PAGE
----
6) The Incredible Hulk - Face it, green guy. Your movies are never going to be a smash...except maybe The Avengers. The Incredible Hulk was an ambitious reboot that wound up making almost exactly the same amount of money domestically and just under $15 million more worldwide. Given that five years of box office inflation happened in this period, Ang Lee's The Hulk is the more successful project financially. The good news for Marvel is that a better product was delivered to consumers here and the stink of failure of the first title has been removed. Given that this was the primary goal of the film, it's a mission accomplished.
5) The Happening - Logically, I don't feel right about this since The Happening is such a dreadful movie. Discussions such as this are not intended to evaluate the quality of the product, however. We are only talking about the monies involved. The Happening had a relatively frugal budget for a Hollywood blockbuster these days, and it made most of its domestic box office on opening weekend. Combining that with the title's solid performance overseas, it is quite the profitable endeavor, despite what it did to the good names of Zooey Deschanel and Mark Wahlberg (and plants).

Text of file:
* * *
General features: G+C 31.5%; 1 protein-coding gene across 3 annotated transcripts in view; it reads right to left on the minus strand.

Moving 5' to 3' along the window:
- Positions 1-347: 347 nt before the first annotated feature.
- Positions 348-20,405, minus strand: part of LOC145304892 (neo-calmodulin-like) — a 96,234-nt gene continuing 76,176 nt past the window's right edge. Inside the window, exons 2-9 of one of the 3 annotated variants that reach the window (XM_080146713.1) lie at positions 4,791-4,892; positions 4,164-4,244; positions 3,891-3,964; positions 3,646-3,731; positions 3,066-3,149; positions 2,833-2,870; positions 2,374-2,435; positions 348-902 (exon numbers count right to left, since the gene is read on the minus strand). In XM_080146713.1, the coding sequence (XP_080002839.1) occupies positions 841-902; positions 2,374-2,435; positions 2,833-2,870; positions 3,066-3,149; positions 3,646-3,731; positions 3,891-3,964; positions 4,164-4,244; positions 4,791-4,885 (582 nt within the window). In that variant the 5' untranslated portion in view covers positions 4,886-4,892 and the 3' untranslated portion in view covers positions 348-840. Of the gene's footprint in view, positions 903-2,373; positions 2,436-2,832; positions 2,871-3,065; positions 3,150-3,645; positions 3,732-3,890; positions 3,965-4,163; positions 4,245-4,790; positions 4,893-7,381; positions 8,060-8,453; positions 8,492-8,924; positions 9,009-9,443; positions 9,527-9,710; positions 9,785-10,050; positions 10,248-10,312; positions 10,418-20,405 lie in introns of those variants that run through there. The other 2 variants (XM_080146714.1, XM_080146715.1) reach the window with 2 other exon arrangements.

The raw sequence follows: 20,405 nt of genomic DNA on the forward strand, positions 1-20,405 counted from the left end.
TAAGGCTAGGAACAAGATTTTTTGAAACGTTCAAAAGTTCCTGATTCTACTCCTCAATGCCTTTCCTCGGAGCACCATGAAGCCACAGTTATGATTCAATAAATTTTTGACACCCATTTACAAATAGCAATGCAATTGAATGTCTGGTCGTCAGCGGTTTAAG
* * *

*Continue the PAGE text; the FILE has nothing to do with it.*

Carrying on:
4) Get Smart
When this project was finally confirmed, the cast seemed like a series of masterstrokes. Still, spy satire is a hit or miss proposition. Since Get Smart was a series that prided itself on the cheap joke, there was a fear that it might not translate well to the big screen. Fortunately, Steve Carell shook off the failure of Evan Almighty and Anne Hathaway channeled Barbara Feldon to the point that audiences worldwide made Get Smart a blockbuster. Its worldwide receipts are a three to one return on investment (on paper), placing the film safely into the black and possibly even launching a franchise for Warner Bros.
I see a rather clear line of demarcation between most of the groupings for June. #8 and #9 are disappointments, #5, #6 and #7 are placeholders and #4 is a success. The top three films are all huge hits, and determining the factors to delineate which is the best of them can be somewhat arbitrary. In the case of WALL-E, expectations for Pixar films have to be factored in. While the title has easily surpassed Ratatouille domestically and outperformed Cars in terms of worldwide box office, it still isn't anything more than a run-of-the-mill Pixar performer. Given the magical quality of the first half of this movie, that's something of an indictment on movie-goers this past summer.